The ultimate test will be if today's gains at the elementary level can be sustained tomorrow throughout middle school and into high school, but the big point is that concerted effort and targeted interventions will lead to results.
Meanwhile, the scores show that as the scores of the historically lower achievers increase, so do the scores of the historically high achievers. For instance, as the percentage of black and Latino students who were proficient in English proficiency increased to 48.6 and 48.2 percent from 29.6 percent and 26.4 percent respectively, the percentage for white students increased to 83 percent from 70 percent.
Speaking as the parent of a middle school student who has all the educational advantages from two parents with advanced degrees to his own desk and computer, it's important to say what should be obvious but which is sometimes forgotten, namely, that the best way to give high achievers the means and the challenges to achieve even more is to raise the overall level of achievement.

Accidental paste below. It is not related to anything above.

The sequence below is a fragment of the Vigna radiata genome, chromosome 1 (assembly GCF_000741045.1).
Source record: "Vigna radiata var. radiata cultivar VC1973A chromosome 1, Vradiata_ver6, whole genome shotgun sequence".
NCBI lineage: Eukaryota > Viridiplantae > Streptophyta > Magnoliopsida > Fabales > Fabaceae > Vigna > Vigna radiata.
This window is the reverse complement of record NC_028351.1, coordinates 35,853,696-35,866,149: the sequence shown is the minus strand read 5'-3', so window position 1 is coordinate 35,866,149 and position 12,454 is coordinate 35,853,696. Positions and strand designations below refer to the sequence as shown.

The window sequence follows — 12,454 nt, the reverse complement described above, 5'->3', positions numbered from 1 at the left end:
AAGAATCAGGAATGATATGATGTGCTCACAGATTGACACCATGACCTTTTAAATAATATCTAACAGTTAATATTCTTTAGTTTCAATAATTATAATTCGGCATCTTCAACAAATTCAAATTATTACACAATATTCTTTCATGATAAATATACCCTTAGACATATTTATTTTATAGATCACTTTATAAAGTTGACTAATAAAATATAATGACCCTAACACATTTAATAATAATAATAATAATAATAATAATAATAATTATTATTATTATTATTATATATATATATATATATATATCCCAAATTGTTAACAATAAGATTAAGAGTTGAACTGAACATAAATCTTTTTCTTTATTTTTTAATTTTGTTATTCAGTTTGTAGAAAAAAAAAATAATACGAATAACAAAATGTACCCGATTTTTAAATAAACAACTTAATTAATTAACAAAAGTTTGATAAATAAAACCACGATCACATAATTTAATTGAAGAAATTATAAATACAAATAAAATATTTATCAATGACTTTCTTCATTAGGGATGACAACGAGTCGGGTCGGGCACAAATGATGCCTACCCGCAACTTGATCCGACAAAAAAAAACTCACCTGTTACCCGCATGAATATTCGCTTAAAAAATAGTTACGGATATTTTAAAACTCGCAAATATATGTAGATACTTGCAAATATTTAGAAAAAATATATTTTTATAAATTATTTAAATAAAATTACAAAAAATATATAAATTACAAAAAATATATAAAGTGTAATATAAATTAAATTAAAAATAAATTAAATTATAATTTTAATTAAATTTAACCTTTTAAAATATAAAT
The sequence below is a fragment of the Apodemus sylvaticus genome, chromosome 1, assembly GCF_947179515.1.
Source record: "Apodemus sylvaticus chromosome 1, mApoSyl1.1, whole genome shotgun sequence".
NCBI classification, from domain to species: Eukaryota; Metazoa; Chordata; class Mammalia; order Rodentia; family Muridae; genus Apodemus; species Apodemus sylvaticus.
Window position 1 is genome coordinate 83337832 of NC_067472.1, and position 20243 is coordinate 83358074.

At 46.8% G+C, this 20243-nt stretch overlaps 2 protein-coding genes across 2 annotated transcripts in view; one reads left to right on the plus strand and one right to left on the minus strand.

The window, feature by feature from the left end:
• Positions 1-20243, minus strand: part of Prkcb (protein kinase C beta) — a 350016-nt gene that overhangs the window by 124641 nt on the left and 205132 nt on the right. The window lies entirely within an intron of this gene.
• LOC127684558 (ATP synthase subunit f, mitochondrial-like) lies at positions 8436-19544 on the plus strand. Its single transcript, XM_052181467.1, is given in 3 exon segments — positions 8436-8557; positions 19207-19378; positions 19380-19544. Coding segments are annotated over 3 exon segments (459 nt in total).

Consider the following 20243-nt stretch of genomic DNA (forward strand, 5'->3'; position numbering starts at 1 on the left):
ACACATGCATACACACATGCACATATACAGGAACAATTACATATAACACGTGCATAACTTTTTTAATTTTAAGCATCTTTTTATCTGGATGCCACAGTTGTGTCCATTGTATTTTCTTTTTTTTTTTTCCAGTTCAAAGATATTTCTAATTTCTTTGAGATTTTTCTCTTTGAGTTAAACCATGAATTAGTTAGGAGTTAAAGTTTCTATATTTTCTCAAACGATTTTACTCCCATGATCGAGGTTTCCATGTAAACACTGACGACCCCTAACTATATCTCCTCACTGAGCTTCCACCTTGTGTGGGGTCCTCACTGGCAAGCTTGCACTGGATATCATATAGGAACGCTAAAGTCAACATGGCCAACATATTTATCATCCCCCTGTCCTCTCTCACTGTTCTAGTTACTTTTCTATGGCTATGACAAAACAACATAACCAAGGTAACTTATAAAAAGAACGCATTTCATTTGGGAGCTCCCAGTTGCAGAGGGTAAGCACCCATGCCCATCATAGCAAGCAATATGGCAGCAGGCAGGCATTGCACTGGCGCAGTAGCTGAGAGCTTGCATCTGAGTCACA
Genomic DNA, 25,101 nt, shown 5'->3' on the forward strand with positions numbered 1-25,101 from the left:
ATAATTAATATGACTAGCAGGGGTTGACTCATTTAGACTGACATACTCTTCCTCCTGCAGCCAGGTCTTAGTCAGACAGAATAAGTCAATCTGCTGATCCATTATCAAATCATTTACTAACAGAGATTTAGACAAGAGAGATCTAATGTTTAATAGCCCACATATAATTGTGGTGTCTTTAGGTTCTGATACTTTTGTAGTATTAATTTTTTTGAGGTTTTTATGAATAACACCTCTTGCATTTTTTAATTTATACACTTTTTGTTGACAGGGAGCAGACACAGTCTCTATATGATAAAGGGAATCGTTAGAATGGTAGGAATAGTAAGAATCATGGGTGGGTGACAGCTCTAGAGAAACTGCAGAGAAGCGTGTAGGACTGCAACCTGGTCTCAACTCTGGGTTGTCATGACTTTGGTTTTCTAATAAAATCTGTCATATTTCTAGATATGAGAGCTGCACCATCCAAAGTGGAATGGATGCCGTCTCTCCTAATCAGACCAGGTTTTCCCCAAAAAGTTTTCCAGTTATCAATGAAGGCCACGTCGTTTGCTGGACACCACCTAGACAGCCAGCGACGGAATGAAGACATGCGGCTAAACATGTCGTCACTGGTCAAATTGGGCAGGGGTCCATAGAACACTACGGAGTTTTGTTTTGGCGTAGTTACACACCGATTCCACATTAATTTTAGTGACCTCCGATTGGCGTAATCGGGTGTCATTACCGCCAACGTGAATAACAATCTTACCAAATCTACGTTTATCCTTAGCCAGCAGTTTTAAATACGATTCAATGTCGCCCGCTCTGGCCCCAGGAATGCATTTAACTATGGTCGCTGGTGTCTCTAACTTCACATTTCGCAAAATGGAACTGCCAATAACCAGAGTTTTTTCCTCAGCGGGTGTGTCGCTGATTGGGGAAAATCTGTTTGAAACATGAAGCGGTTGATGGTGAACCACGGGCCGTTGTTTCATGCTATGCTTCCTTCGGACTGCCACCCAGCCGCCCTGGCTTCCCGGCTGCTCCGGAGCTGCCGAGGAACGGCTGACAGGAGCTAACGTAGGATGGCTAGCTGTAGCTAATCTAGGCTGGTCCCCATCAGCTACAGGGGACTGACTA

* * *
Other adults in our community who have a lot of contact with raging hormones are the volunteers who coach youth sports. Saturday was the start of Santa Monica's American Youth Soccer Association (AYSO) season.
I never played organized sports when I was a kid, but I've become a believer as a dad. You've heard all the horror stories about obnoxious parents and coaches, but you know what -- you can find more boorish behavior in a random sample of freeway drivers than the same number of people at AYSO or little league.
But let's face it -- even adults who aren't violent are screwed up. The youth sports experience is partly about burning off excessive youthful energy and partly about giving kids experience dealing with adults and all their inconsistent and irrational behavior.
I coached soccer for six or seven years and I shudder to recall how many times I told defensive players in one breath to spread out and play back and give ground, and in the next to be aggressive, and go for the ball.
Sometimes I'd tell the offensive players to make long passes. Sometimes I'd tell them to make short passes.
Oh, and by the way, I yelled at them a few times. Really blew my top. It's amazing how difficult it is to persuade a dozen 13-year-olds to stand in a straight line.